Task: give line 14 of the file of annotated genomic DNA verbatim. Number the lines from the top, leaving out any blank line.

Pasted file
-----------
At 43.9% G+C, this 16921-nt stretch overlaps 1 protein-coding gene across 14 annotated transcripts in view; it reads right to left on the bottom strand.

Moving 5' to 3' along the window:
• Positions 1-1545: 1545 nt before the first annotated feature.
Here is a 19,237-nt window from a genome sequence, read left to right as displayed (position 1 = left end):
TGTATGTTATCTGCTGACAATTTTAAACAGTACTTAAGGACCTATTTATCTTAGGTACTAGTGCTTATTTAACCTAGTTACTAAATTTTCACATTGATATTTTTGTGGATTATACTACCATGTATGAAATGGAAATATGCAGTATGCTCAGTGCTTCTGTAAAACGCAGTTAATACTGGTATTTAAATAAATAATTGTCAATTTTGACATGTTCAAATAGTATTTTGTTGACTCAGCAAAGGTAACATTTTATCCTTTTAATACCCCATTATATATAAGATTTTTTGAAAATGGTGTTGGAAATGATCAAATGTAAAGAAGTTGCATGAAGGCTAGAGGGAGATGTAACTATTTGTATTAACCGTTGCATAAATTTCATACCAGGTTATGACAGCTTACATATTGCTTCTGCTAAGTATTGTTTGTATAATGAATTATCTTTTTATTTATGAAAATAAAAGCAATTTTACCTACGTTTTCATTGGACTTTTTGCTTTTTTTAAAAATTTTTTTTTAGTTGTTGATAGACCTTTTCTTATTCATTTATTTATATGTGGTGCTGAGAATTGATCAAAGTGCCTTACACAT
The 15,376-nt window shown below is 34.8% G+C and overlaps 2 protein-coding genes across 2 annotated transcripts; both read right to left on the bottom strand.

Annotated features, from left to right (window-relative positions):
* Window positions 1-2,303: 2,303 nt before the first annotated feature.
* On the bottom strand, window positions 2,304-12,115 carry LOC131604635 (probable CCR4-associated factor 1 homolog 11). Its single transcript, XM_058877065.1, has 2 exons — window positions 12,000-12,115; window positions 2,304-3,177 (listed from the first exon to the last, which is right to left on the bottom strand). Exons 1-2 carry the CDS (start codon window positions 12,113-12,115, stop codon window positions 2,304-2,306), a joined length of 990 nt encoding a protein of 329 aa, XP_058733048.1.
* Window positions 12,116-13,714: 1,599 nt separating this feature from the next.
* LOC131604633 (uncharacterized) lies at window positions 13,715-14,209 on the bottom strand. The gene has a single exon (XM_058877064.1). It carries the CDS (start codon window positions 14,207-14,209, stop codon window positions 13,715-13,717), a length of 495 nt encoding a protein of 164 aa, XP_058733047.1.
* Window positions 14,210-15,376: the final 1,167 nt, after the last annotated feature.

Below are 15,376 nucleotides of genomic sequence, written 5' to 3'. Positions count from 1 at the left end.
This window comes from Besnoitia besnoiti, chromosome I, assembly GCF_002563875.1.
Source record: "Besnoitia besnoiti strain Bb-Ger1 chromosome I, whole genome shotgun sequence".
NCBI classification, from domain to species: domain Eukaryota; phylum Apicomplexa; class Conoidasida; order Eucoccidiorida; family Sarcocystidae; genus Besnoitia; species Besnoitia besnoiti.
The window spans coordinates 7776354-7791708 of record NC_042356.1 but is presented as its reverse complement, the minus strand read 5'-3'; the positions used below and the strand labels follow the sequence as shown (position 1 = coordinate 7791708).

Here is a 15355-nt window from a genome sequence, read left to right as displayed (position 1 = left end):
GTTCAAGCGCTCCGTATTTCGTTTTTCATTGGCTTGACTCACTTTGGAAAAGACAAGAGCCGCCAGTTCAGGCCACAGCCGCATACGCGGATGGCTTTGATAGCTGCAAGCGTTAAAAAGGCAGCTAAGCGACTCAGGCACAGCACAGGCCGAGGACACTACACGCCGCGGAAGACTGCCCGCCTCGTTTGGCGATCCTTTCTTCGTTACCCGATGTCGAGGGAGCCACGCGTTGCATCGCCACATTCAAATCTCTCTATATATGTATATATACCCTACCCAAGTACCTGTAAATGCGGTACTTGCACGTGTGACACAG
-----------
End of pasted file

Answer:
This window comes from Besnoitia besnoiti, chromosome I, assembly GCF_002563875.1.